When I was 18, I had all these big plans for myself and how I was going to live my life. I was going to go to college and then go to medical school, marry my boyfriend Sean 1, get very rich, and have two or three children that we would only send to private school since we would be rich enough to afford it. We would have a big house, fancy cars, and we would live happily ever after 2.
When you’re 18, everyone expects you to have your life all figured out. You are supposed to start college knowing exactly what you want to be when you grow up, and you should have a carefully thought out plan to get there.
No one thinks about the fact that the average 18-year-old is making these plans simply to please their parents. No one acknowledges that a lot of these parents put undue pressure on their children (often based on their own failings), and they expect perfection because they are living vicariously through what they view to be a second coming of (and a second chance for)themselves.
That type of pressure often ends up with young people making lifetime decisions without ever having the experience or the skills to know what it is they really want, and that is totally unfair.
I’m not sure what I thought 43 would look like when I was 18, but I am pretty sure it looked nothing like what I am living now. The road here was long and windy, and there were many pit stops along the way. I got to meet a lot of people, travel to a lot of places, and do a great many cool things.
Without a question, the best part of the journey has been getting to know myself.
No one tells you that you won’t even know who you really are until well into your thirties. That is when you begin to figure out exactly who you want to be, outside of the expectations of everyone else. That is when you begin to live as your true, authentic self.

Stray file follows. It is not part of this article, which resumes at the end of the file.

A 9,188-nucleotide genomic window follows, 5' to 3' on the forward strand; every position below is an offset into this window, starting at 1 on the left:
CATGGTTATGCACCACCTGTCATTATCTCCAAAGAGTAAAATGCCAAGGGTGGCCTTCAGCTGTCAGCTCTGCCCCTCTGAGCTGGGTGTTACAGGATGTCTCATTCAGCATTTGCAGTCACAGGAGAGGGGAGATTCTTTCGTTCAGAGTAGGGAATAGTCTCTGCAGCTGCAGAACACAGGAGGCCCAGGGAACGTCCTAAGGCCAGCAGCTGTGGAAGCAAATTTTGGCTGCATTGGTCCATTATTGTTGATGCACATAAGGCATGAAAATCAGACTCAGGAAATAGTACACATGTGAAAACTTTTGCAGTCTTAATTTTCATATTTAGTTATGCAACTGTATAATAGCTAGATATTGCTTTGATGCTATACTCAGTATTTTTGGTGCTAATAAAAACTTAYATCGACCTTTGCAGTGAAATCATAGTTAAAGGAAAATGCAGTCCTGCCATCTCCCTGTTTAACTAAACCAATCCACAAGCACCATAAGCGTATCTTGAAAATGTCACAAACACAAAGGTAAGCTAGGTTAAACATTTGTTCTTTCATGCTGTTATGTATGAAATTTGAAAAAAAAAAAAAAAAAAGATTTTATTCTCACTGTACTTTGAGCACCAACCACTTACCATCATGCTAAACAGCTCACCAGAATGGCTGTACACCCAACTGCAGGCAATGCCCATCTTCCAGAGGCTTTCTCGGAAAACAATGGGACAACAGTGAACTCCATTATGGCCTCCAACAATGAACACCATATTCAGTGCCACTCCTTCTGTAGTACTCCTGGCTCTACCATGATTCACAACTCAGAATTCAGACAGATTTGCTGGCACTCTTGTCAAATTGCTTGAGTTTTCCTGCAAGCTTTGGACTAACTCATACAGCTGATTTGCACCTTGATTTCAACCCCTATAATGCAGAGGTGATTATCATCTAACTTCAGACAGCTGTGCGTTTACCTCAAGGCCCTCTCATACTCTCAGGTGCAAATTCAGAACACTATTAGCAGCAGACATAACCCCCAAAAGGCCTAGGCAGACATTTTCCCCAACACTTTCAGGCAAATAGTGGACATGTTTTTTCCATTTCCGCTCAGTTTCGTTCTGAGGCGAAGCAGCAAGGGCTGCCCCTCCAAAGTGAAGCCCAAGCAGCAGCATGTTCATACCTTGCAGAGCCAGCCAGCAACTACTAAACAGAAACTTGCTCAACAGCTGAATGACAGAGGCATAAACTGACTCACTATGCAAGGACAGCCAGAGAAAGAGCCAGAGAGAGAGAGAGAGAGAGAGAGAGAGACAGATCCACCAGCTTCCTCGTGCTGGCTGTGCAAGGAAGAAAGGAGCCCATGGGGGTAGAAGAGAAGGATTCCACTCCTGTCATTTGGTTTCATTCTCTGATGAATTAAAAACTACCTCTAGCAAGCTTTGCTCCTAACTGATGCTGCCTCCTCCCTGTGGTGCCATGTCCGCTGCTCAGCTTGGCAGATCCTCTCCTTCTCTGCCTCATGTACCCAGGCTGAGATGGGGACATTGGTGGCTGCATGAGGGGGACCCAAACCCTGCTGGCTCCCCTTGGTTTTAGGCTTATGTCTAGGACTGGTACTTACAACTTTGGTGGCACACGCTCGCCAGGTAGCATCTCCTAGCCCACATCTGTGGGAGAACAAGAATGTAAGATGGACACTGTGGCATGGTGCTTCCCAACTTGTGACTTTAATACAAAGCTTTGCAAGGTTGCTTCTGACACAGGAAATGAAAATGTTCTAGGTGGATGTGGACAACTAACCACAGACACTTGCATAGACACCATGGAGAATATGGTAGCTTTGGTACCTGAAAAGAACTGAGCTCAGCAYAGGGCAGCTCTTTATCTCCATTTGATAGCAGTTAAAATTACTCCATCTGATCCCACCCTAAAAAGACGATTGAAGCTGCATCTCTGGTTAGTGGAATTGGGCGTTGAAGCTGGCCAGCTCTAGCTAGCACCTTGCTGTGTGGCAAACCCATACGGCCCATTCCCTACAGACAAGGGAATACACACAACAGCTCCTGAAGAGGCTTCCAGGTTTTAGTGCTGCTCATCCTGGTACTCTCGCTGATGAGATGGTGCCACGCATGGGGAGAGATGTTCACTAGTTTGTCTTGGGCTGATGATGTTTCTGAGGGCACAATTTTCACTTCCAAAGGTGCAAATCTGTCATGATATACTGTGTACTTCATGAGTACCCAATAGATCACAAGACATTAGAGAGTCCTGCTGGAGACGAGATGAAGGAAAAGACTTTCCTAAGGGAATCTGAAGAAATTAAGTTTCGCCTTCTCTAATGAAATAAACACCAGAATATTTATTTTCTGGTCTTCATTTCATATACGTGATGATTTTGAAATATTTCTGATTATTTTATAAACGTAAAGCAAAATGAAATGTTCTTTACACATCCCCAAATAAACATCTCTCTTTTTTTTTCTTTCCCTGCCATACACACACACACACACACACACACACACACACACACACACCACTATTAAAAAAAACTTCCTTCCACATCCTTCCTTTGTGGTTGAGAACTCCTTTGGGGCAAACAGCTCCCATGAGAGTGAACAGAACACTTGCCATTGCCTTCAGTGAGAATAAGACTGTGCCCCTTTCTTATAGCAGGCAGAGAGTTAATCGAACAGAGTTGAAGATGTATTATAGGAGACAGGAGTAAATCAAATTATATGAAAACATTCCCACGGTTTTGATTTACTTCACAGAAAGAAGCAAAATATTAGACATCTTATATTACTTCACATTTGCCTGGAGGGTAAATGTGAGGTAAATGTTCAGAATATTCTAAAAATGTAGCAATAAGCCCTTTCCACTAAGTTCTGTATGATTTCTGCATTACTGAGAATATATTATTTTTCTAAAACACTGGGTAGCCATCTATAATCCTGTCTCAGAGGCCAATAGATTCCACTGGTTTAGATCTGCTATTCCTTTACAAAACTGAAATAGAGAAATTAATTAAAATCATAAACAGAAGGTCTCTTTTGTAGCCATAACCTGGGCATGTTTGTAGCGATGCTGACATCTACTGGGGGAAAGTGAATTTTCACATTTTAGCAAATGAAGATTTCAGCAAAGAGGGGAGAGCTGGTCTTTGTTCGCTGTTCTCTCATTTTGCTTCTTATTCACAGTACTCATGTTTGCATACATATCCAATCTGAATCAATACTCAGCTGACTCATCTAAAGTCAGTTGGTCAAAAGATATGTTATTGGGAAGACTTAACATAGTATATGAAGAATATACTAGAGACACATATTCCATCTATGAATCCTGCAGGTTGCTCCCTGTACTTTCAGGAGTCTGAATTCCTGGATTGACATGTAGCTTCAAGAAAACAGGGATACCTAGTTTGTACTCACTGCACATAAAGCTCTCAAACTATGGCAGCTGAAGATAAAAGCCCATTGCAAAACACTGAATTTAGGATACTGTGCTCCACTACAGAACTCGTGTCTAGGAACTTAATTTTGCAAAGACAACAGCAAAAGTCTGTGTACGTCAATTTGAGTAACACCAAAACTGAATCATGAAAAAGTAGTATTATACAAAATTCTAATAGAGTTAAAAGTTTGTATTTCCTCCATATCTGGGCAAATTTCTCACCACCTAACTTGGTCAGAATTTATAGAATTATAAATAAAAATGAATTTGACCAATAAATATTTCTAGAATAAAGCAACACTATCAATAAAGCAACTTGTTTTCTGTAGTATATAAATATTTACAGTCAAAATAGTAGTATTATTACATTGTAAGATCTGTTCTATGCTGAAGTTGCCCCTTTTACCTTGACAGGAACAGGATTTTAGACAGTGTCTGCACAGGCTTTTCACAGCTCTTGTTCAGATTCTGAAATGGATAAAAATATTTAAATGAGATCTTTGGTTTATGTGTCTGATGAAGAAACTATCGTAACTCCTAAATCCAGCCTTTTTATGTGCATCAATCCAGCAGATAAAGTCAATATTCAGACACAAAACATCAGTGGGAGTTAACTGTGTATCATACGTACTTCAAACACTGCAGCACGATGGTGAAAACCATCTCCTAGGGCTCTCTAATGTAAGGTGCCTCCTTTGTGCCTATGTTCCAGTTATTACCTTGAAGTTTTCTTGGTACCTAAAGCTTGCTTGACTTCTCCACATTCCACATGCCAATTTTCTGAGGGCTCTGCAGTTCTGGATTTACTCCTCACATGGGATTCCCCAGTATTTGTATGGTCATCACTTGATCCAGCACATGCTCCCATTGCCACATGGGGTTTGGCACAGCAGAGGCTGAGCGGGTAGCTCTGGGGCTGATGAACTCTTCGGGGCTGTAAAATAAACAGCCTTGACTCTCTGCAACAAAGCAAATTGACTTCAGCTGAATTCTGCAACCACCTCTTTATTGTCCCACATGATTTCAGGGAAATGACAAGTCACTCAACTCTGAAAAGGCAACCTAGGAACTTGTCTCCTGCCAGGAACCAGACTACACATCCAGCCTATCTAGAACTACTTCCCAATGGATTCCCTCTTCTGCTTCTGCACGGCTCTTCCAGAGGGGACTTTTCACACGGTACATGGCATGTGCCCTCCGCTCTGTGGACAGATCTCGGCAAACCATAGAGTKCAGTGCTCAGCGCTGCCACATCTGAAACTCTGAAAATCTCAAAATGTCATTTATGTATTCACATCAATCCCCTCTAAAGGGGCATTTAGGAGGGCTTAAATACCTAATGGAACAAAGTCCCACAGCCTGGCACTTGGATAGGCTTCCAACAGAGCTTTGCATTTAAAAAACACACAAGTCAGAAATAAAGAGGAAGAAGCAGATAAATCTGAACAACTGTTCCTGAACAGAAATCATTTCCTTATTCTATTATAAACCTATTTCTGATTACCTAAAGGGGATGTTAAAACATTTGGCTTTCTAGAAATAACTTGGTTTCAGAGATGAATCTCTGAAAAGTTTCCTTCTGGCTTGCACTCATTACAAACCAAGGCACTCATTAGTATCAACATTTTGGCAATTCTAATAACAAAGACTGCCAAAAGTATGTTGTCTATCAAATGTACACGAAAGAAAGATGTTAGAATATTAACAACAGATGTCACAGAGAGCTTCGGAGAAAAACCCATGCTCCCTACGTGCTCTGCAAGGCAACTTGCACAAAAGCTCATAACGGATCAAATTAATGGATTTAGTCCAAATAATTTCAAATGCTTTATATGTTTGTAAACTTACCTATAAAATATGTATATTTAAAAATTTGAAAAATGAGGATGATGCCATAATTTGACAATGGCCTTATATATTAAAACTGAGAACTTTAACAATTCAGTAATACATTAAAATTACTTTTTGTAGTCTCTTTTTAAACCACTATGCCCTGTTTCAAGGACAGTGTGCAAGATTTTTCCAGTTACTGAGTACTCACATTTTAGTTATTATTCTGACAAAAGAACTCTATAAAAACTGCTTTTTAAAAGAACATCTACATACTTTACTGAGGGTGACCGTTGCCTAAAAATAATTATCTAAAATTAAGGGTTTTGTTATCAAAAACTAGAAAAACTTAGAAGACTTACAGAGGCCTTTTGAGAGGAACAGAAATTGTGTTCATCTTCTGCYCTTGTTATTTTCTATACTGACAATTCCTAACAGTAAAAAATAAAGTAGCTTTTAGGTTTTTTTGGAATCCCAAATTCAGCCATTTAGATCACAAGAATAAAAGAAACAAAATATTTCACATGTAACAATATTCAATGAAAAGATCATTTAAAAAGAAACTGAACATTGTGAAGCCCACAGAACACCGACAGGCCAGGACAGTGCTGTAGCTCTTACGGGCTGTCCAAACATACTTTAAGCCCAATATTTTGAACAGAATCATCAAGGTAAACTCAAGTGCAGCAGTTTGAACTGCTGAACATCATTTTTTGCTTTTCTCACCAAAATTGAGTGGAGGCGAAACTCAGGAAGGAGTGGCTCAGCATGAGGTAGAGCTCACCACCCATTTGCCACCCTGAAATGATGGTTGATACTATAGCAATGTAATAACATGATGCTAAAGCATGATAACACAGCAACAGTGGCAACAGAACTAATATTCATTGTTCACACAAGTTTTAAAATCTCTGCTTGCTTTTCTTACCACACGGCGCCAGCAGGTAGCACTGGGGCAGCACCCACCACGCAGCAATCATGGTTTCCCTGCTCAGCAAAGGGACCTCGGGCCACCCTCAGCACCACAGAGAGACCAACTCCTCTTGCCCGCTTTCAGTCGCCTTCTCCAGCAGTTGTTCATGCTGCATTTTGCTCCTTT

I’ve always been a writer, and I’ve always been writing, but it wasn’t until I was in my thirties that I recognized I really had a talent for it. Up until then, it was just something I had always done in diaries, notebooks, and on random scraps of paper. And even then, even when I realized it was something that I could do well with every little effort, it still wasn’t something I took seriously or considered doing as a career.
In my thirties is when I realized I really had no desire to have children because I wanted to live life unencumbered and able to leave at a moment’s notice to follow whatever diversion I had discovered along the road of life.
My thirties were a time of great exploration for me. I spent a lot of time finding out what I liked and didn’t like. I took time to shake off old perceptions and work on new ideas. I spent time blogging and using storytelling as a way to figure out many of the problems and situations I was encountering in life.
My thirties were where I worked out many of the kinks.
My forties are where I have been putting things into action.
I’ve realized that we never really grow up. We just continue growing. Whoever came up with the concept of growing up anyway? It is limiting to think that there is some finite point at which you lose the ability to take on new challenges and learn new things
I am still learning. I am still growing. It is a process every single day.
There is still so much more for me to learn and discover about myself. There are still many places for me to go, and there are still a ton of things that I want to do.
There are probably still a lot more things I don’t even know I want to do yet, because I haven’t had a chance to discover them.
On this 25th anniversary of my 18th birthday, I want to be as wide-eyed, open, and curious about the world as I was back then. I want to remain ever engaged in the process of renewing my lease on life. I want to remember that as long as there is breath in my body, there is opportunity for me to do more, be more, and see more.
I don’t want to grow up. I just want to keep growing.
header image: Austin’s 13th birthday by Meredith Bell